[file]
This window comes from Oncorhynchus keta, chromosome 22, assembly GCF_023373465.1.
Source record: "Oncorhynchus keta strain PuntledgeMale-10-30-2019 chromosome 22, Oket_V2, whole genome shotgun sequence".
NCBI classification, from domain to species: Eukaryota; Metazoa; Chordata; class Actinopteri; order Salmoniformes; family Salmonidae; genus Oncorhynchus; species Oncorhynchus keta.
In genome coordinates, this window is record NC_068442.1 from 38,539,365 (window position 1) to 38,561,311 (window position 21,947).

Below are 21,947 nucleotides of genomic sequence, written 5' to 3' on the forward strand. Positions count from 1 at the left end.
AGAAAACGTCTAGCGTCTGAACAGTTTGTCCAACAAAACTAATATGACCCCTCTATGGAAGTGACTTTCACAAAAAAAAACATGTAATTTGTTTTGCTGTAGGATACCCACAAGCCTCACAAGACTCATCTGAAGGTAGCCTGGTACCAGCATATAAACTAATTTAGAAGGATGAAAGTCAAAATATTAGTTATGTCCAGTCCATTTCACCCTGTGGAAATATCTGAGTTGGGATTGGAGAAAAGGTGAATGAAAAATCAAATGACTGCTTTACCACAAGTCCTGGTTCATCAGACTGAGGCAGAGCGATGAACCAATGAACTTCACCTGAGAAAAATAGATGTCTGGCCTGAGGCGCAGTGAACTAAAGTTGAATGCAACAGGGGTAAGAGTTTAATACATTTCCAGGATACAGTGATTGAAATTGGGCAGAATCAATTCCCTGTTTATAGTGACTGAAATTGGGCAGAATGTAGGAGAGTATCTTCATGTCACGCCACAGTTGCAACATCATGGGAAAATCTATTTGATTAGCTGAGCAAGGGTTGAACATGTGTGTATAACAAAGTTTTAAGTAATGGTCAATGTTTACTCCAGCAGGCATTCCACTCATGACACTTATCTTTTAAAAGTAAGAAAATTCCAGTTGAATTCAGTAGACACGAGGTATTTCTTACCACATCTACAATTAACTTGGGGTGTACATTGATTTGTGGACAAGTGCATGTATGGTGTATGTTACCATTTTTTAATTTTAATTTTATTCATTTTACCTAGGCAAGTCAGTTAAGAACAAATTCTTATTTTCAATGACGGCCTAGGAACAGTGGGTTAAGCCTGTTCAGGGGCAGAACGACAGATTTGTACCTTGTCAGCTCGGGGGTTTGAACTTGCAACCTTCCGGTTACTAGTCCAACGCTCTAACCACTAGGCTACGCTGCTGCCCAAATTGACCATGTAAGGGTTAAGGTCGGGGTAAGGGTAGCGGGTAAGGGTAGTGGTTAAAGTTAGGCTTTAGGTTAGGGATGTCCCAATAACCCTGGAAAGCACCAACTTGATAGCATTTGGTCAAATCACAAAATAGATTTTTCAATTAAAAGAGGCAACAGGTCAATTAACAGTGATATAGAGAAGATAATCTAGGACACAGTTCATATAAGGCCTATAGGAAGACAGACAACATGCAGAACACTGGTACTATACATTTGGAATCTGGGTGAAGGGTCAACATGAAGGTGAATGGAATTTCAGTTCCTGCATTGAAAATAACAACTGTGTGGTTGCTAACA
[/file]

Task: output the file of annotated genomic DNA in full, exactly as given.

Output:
This window comes from Oncorhynchus keta, chromosome 22, assembly GCF_023373465.1.
Source record: "Oncorhynchus keta strain PuntledgeMale-10-30-2019 chromosome 22, Oket_V2, whole genome shotgun sequence".
NCBI classification, from domain to species: Eukaryota; Metazoa; Chordata; class Actinopteri; order Salmoniformes; family Salmonidae; genus Oncorhynchus; species Oncorhynchus keta.
In genome coordinates, this window is record NC_068442.1 from 38,539,365 (window position 1) to 38,561,311 (window position 21,947).

Below are 21,947 nucleotides of genomic sequence, written 5' to 3' on the forward strand. Positions count from 1 at the left end.
AGAAAACGTCTAGCGTCTGAACAGTTTGTCCAACAAAACTAATATGACCCCTCTATGGAAGTGACTTTCACAAAAAAAAACATGTAATTTGTTTTGCTGTAGGATACCCACAAGCCTCACAAGACTCATCTGAAGGTAGCCTGGTACCAGCATATAAACTAATTTAGAAGGATGAAAGTCAAAATATTAGTTATGTCCAGTCCATTTCACCCTGTGGAAATATCTGAGTTGGGATTGGAGAAAAGGTGAATGAAAAATCAAATGACTGCTTTACCACAAGTCCTGGTTCATCAGACTGAGGCAGAGCGATGAACCAATGAACTTCACCTGAGAAAAATAGATGTCTGGCCTGAGGCGCAGTGAACTAAAGTTGAATGCAACAGGGGTAAGAGTTTAATACATTTCCAGGATACAGTGATTGAAATTGGGCAGAATCAATTCCCTGTTTATAGTGACTGAAATTGGGCAGAATGTAGGAGAGTATCTTCATGTCACGCCACAGTTGCAACATCATGGGAAAATCTATTTGATTAGCTGAGCAAGGGTTGAACATGTGTGTATAACAAAGTTTTAAGTAATGGTCAATGTTTACTCCAGCAGGCATTCCACTCATGACACTTATCTTTTAAAAGTAAGAAAATTCCAGTTGAATTCAGTAGACACGAGGTATTTCTTACCACATCTACAATTAACTTGGGGTGTACATTGATTTGTGGACAAGTGCATGTATGGTGTATGTTACCATTTTTTAATTTTAATTTTATTCATTTTACCTAGGCAAGTCAGTTAAGAACAAATTCTTATTTTCAATGACGGCCTAGGAACAGTGGGTTAAGCCTGTTCAGGGGCAGAACGACAGATTTGTACCTTGTCAGCTCGGGGGTTTGAACTTGCAACCTTCCGGTTACTAGTCCAACGCTCTAACCACTAGGCTACGCTGCTGCCCAAATTGACCATGTAAGGGTTAAGGTCGGGGTAAGGGTAGCGGGTAAGGGTAGTGGTTAAAGTTAGGCTTTAGGTTAGGGATGTCCCAATAACCCTGGAAAGCACCAACTTGATAGCATTTGGTCAAATCACAAAATAGATTTTTCAATTAAAAGAGGCAACAGGTCAATTAACAGTGATATAGAGAAGATAATCTAGGACACAGTTCATATAAGGCCTATAGGAAGACAGACAACATGCAGAACACTGGTACTATACATTTGGAATCTGGGTGAAGGGTCAACATGAAGGTGAATGGAATTTCAGTTCCTGCATTGAAAATAACAACTGTGTGGTTGCTAACA